As it turns out, ice cream trucks have sold more than just popsicle's over the years. They have also served as a business cover for mobile drug and illegal weapon dealing operations for decades.

Ice Cream Trucks Were the Perfect Cover

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By the 1980s in Scotland, ice cream trucks were already making a pretty penny, averaging 200 pounds per week. While it was primarily ice cream sales, some vans and trucks were established mobile convenience stores, offering things like toilet paper, grocery items, and other convenience items that weren’t readily available in the area. They sold legitimate products, but also had drugs, illegal weapons, and stolen items to those who knew how to ask. For a while, it was the perfect cover.

The Glasgow Public Housing Developments Became Home To Violent Turf Wars

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In Glasgow, during the 1970s and 1980s—what is now referred to as the “Glasgow Ice Cream Wars” era—an exceptional amount of ice cream truck related violence occurred. The mafia-style rivalry involved entire public housing neighborhoods.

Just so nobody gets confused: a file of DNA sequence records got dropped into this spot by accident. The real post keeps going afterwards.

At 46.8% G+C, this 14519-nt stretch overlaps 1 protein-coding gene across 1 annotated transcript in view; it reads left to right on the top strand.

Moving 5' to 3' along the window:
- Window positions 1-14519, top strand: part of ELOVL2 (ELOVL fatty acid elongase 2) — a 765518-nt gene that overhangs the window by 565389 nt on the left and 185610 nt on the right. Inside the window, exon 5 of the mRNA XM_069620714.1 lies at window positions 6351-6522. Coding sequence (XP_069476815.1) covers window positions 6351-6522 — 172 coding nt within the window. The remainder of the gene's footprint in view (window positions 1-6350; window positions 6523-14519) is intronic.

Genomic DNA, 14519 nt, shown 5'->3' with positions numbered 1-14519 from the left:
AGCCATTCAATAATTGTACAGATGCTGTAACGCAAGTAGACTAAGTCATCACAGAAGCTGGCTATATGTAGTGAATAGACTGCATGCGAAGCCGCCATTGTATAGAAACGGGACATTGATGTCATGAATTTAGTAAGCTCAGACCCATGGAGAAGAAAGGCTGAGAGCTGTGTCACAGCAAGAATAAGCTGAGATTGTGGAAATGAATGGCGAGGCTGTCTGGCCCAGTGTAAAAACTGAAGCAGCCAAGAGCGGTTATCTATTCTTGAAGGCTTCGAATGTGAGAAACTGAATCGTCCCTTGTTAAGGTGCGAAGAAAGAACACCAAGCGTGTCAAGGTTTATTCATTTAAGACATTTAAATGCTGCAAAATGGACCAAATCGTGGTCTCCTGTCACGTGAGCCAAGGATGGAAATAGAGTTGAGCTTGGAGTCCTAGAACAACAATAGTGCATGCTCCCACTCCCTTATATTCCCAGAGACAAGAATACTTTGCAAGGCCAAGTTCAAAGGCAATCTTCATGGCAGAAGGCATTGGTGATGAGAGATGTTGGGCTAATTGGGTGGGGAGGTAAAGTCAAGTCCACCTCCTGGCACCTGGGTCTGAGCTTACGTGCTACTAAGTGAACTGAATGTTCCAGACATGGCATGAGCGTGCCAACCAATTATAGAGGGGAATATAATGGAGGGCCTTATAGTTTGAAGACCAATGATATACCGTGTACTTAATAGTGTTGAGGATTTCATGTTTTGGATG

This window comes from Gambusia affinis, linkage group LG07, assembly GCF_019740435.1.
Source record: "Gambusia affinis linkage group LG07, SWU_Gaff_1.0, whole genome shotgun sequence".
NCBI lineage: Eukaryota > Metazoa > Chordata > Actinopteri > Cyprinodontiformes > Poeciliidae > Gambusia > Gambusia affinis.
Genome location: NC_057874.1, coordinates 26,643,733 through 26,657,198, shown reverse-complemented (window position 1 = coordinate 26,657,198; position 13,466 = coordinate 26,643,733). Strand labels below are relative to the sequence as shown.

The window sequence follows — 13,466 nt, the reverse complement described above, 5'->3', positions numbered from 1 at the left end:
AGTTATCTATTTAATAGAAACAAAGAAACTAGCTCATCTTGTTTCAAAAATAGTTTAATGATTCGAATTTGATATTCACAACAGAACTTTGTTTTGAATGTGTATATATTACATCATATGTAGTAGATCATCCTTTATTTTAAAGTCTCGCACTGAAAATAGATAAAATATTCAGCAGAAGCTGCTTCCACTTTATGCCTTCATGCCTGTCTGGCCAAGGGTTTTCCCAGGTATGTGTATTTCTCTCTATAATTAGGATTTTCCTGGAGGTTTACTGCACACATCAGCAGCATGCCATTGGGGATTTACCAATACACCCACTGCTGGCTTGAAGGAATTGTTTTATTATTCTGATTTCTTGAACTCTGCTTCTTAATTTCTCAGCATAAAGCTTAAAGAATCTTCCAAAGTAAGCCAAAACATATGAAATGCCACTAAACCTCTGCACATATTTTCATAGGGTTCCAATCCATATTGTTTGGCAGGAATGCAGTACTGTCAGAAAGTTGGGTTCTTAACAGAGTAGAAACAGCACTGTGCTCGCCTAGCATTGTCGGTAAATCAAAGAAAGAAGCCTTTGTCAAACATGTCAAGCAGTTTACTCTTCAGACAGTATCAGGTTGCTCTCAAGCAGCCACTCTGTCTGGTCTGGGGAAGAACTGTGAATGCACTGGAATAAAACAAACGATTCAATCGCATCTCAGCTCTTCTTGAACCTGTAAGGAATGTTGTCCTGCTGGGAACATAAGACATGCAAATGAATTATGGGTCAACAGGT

There Were Two Major Crime Families Heading The Ice Cream Truck Operation

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The rules were clear; if you had a truck you were selling for one side or the other—not independently. You had to have “rights” to distribute anything in these neighborhoods—even ice cream—and if you didn’t have a “key-player” like Thomas Campbell or Marchetti brothers backing you, you’re life was in serious danger.

Intimidation Tactics Called 'Frighteners' Were Used On Rival Van Drivers

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Rival van drivers would get into knife fights, throw rocks, and blast shotgun rounds through each other’s windshields, and when they caught someone operating independently, they would either try to recruit them or use intimidation tactics to scare them off. These intimidation tactics turned deadly.

Andrew Doyle Wouldn't Be Swayed By Frighteners

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Ice cream man Andrew “Fat Boy” Doyle had other ideas, and he refused to distribute drugs for anyone and he refused to stop selling ice cream. Even after his truck was shot at through the windshield with him inside, he refused to distribute drugs or partake in the ongoing territorial war between the two controlling crime families.

Scare Tactics Escalated To The Murders Of Six People

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The shooting failed to scare “Fat Boy” into pedaling illegal products or giving up his route. So at 2:00 a.m., on April 16, 1984, the door of his top floor flat was covered with petrol and set ablaze, killing his family as they slept. The arson attack led to the deaths of 18-year-old Andrew Doyle and five other members of his family, including his two brothers, his father James Doyle, and his 25-year-old sister with her 18-month-old son.